Pinchgut Opera | Pleasures of Versailles & Love Conquers All
Two mini operas by Marc-Antoine Charpentier (1643-1704)
Saturday 9th September, 2023, City Recital Hall, Sydney
Soloisits – Cathy-Di Zhang, Lauren Lodge-Campbell, Hannah Fraser, Michael Petruccelli and David Greco
Orchestra of the Antipodes
Erin Helyard – conductor
Presenting two short unknown works written for Louis XIV around 350 years ago requires a leap of faith by the performers and the audience alike and in this production by Pinchgut Opera of these inconsequential works by the leading French composer of the very end of the 17th century, Marc-Antoine Charpentier, the leap of faith was justified. The performers and the production team didn’t take any of it seriously and that conveyed to the audience a sense of co-conspirator silliness. What was serious however was the excellent playing and singing.
These soap-opera length works, Pleasures of Versailles & Love Conquers All, amuse with their antics about love and duty to the king and other follies. That the audience was intrigued is due to Erin Helyard and the wonderful instrumentalists and singers who he has gathered around him.
In Pleasures of Versailles two characters playing La Musique and La Conversation have a ‘sing off’ to determine who pleases the king the most. The honey toned Lauren Lodge-Campbell as La Musique for me had the upper hand in the battle of Music over Conversation but only because Charpentier made it so. Cathy-Di Zhang, La Conversation, revelled in this churlish role and like all the singers was glorious. Hannah Fraser in her brief contributions sang beautifully and the tessitura here suited her voice perfectly. Michael Petruccelli and David Greco acted the support roles with panache and their vocal contributions were spot on.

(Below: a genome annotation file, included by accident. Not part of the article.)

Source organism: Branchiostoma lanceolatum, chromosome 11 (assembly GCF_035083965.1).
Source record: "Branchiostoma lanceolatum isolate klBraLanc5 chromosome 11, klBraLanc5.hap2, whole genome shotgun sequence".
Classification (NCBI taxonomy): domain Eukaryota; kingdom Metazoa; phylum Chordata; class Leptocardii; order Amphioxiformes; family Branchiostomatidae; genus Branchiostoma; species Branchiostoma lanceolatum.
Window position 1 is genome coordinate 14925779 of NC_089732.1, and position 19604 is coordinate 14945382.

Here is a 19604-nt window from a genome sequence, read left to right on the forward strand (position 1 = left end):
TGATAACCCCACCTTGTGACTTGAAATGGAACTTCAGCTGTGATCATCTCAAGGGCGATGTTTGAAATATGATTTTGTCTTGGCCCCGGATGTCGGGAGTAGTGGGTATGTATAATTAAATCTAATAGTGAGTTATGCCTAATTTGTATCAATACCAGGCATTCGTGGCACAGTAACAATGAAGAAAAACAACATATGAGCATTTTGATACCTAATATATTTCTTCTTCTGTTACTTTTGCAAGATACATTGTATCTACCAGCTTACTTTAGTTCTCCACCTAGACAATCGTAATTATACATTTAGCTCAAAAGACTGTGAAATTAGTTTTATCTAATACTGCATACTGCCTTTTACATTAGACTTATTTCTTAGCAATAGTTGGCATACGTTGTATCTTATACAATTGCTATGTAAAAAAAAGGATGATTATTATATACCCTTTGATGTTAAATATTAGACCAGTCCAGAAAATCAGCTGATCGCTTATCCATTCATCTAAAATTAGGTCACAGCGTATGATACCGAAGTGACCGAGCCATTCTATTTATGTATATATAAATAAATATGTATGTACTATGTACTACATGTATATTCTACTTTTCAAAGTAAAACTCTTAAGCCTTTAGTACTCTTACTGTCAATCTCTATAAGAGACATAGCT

The second little divertissement, Love Conquers All, was a perfect vehicle for the most lyrical of Australian tenors, Michael Petruccelli. Beautifully elegant when required he also laid on the angst in this role of the lover who feared his great amorous ambitions would go unrewarded. Hannah Fraser again had a small role but shone and the major set piece quintet showed all the singers to be in wonderful voice. David Greco is one of my favourite singers in this country and I loved his performance of the War Requiem by Benjamin Britten with the Melbourne Symphony Orchestra earlier this year where he dragged the audience through the battlefields of hell on earth and now here he is all light and fun. What a performer.
The band was only 8 players strong and they are amongst the finest performers of baroque music, not just here but anywhere, and the colours they coaxed from their various combinations of strings, flutes, harpsichord and theorbo was a delight.
The production team of director Shannon Burns and designer Melanie Liertz played up the lighthearted nature of these pretty works.
Leaving the City Recital Hall my imagination took flight and I wondered will there be an innovative group in Paris in the year 2380 and will they champion music from Sydney from the early 21st century.